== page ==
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Blog Tour Review: What Unbreakable Looks Like

Kate McLaughlin - What Unbreakable Looks Like
Publication Date: June 23, 2020 by Wednesday Books
Source: Publisher
Pages: 336
Rating: 3.5/5

Lex was taken - trafficked - and now she's Poppy. Kept in a hotel with other girls, her old life is a distant memory. But when the girls are rescued, she doesn't quite know how to be Lex again.

After she moves in with her aunt and uncle, for the first time in a long time, she knows what it is to feel truly safe. Except, she doesn't trust it. Doesn't trust her new home. Doesn't trust her new friend. Doesn't trust her new life. Instead she trusts what she shouldn't because that's what feels right. She doesn't deserve good things. 

But when she is sexually assaulted by her so-called boyfriend and his friends, Lex is forced to reckon with what happened to her and that just because she is used to it, doesn't mean it is okay. She's thrust into the limelight and realizes she has the power to help others. 

But first, she'll have to confront the monsters of her past with the help of her family, friends, and a new love.

Kate McLaughlin's What Unbreakable Looks Like is a gritty, ultimately hopeful novel about human trafficking through the lens of a girl who has escaped the life and learned to trust, not only others, but in herself. 
Reminiscent of Little Peach by Peggy Kern and Welcome To The Rileys, Kate McLaughlin tells the story of Lex, formerly Poppy, after being rescued from a motel with a group of girls in a similar situation. She has developed trust issues after being ruthlessly run through the system of human-trafficking after being introduced to the devastating "system" by her mother's callous boyfriend, Frank (and his friend, Mitch). After being rescued, she then taken in by her aunt and uncle, returning to their home in Connecticut. And when Lex looks back at her former life, she considers it to be dust.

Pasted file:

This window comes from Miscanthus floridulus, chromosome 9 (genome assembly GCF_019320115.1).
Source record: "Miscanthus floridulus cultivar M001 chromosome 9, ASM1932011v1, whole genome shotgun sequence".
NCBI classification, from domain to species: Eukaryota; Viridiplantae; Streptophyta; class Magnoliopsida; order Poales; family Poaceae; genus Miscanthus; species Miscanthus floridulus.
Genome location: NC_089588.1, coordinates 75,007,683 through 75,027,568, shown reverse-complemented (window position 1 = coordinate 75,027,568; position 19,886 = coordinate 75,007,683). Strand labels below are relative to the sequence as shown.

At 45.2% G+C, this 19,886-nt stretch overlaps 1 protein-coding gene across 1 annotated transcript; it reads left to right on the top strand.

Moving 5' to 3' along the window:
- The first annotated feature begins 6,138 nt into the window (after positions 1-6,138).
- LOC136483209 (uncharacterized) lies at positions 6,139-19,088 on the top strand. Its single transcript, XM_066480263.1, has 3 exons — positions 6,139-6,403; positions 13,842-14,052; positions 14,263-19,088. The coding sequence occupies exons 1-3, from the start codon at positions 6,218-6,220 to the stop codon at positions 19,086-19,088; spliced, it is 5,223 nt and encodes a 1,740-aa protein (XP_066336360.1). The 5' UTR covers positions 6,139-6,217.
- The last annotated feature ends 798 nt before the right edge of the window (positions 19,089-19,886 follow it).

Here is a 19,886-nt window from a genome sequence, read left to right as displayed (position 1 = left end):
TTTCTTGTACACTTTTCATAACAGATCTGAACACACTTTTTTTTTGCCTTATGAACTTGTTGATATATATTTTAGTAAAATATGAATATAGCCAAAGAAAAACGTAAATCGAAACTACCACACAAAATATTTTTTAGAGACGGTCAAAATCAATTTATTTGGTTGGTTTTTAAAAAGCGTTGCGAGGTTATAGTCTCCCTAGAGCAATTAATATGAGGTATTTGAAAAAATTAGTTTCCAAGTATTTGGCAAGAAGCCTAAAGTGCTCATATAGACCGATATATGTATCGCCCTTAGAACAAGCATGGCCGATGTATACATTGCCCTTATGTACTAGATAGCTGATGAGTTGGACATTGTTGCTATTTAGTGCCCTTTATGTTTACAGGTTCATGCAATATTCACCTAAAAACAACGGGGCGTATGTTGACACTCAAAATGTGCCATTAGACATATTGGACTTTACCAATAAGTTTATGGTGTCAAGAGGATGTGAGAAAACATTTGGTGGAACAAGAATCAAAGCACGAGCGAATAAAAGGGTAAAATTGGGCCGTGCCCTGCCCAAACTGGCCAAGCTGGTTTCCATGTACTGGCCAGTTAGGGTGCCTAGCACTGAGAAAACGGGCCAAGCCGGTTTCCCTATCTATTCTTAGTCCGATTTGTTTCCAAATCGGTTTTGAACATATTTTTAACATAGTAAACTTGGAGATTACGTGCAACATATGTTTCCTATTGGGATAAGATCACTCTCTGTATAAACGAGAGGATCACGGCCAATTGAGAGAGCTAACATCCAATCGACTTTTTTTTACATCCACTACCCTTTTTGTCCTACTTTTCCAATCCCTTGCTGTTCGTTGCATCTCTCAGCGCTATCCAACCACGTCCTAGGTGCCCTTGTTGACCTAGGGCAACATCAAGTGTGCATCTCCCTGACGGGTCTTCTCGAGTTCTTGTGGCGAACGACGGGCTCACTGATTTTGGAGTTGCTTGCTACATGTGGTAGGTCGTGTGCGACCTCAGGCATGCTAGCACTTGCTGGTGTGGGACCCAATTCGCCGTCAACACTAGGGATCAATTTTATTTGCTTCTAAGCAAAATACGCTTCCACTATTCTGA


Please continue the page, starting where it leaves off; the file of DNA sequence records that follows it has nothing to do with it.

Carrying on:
A debut YA, Lex has not had it easy and she often considers how she'll return to normal. If normal even exists. She was assaulted by her alleged boyfriend and his group of friends. She is forced to accept the reality of the situation: the abruptness of her young-adulthood being torn from her hands.

On Goodreads, I did see a couple of reviews, stereotyping the book, accusing it of PSA-vibes and stereotypes. However, the book deals with many intense themes and tropes: mental health, loss, abuse, alcoholism, and more. 

Like Little Peach, the story of Lex is no-holds-barred. At some points, it reads more like a New Adult novel rather than a young-adult novel with the maturity a. The story would've done better with more dialogue and not as many thought passages/silent questions. Otherwise, a great story and topic that demands to be told. 
Author Bio: 

Kate McLaughlin likes people, so much so she spends her days making up her own. She likes writing about characters who are bent, but not broken - people who find their internal strength through friends, strife, and humor. When she's not writing, she likes studying people, both real and fictional. She also likes playing board games with friends, talking and discovering new music. A proud Nova Scotian, she'll gladly tell you about the highest tides in the world, the magical creation known as a donair, and people who have sofas in their kitchens. Currently, she lives in Connecticut with her husband and four cats. She's the author of What Unbreakable Looks Like. 


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